The European Union late last year decided to start entry talks with Croatia on March 17. However, chief U.N. prosecutor Carla del Ponte says Croatia is not doing enough to track down accused war criminal, General Ante Gotovina, and now most of the 25 EU countries want the negotiations to be delayed.
The Croatians have repeatedly said they are doing all in their power to cooperate with the Hague. However, Croatian Prime Minister Ivo Sanader says the general is no longer in Croatia, so the government cannot extradite him.
General Gotovina disappeared in July of 2001 when he was indicted for killing Serbian civilians during an offensive against Serbian rebels in 1995. However, he is seen by many Croatians as a hero of their independence war.
Michael Emerson, European security specialist for the Center for European Policy Studies in Brussels, says the general is a key figure.
"I think Gotovina is, in the Croatian context, Mr. Big," he said. "He was a general in the Croatian army and he was responsible for operations in an important part of the region in southeast Croatia where much of the most terrible fighting and war crimes were committed."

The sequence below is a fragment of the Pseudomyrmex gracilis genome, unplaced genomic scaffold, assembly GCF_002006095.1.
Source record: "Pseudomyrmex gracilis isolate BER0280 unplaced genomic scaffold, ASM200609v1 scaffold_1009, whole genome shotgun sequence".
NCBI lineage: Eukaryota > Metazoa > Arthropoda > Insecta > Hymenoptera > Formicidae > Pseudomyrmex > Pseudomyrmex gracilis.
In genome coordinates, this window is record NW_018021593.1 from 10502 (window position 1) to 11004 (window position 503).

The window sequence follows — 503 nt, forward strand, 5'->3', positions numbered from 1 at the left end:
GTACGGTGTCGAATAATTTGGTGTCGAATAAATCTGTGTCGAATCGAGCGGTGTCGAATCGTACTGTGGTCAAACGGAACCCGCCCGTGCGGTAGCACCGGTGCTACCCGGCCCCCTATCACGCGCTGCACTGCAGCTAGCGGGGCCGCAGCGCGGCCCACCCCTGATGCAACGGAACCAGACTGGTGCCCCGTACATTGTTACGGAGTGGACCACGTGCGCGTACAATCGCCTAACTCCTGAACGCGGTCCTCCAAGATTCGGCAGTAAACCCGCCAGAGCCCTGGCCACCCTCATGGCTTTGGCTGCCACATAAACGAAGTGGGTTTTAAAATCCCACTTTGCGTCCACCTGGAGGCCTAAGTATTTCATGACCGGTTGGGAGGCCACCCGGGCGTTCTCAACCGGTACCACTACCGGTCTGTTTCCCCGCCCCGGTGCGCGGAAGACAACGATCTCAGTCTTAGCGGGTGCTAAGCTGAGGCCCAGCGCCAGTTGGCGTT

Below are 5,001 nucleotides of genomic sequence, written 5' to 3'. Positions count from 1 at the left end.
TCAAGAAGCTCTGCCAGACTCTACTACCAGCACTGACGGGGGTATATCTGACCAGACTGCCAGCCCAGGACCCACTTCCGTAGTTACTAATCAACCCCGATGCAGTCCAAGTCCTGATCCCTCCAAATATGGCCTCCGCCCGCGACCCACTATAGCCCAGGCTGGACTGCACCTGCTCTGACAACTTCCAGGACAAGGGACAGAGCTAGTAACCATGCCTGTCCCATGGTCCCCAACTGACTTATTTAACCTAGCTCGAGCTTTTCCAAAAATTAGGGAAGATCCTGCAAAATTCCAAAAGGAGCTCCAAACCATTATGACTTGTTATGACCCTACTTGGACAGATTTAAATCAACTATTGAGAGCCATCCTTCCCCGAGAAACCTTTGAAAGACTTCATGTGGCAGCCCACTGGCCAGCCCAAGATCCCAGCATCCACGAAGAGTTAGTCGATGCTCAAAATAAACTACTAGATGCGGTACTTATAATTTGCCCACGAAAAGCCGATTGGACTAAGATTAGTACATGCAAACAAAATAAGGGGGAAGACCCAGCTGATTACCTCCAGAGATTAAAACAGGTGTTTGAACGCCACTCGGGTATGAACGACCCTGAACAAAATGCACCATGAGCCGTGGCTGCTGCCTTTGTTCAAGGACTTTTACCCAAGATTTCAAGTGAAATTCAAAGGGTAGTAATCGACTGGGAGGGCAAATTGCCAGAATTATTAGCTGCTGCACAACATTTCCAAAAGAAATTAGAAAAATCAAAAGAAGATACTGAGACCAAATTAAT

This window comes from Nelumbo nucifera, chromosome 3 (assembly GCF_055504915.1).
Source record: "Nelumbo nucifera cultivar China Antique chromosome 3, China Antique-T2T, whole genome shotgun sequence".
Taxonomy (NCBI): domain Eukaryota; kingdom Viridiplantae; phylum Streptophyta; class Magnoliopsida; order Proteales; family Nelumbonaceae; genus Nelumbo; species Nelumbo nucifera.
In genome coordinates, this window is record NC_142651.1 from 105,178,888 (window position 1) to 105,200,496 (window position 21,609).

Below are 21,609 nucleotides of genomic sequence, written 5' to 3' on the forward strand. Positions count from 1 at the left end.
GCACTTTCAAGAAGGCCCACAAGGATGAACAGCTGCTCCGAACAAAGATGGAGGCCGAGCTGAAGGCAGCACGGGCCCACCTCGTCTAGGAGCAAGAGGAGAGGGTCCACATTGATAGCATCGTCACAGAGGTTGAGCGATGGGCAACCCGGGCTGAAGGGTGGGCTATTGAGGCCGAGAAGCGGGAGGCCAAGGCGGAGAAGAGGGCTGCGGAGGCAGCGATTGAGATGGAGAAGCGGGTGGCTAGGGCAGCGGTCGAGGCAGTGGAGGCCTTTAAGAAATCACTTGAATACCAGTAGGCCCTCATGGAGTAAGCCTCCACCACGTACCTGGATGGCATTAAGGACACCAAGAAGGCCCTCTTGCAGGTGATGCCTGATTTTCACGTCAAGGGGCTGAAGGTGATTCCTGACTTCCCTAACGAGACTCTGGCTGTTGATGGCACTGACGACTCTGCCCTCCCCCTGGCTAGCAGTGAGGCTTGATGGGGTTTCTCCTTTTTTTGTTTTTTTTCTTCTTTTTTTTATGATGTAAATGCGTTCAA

Mr. Emerson says the hand-over of the general is important to the EU because it is seen as a test of Croatia's commitment to political and human rights values. In addition, he says, the handling of Croatia sends a signal to the rest of the strategically important Balkans region.
Luxembourg, which holds the EU presidency, has said Croatia will be assured that EU entry talks will open as soon as possible, once the condition of full cooperation with the war crimes tribunal, is met.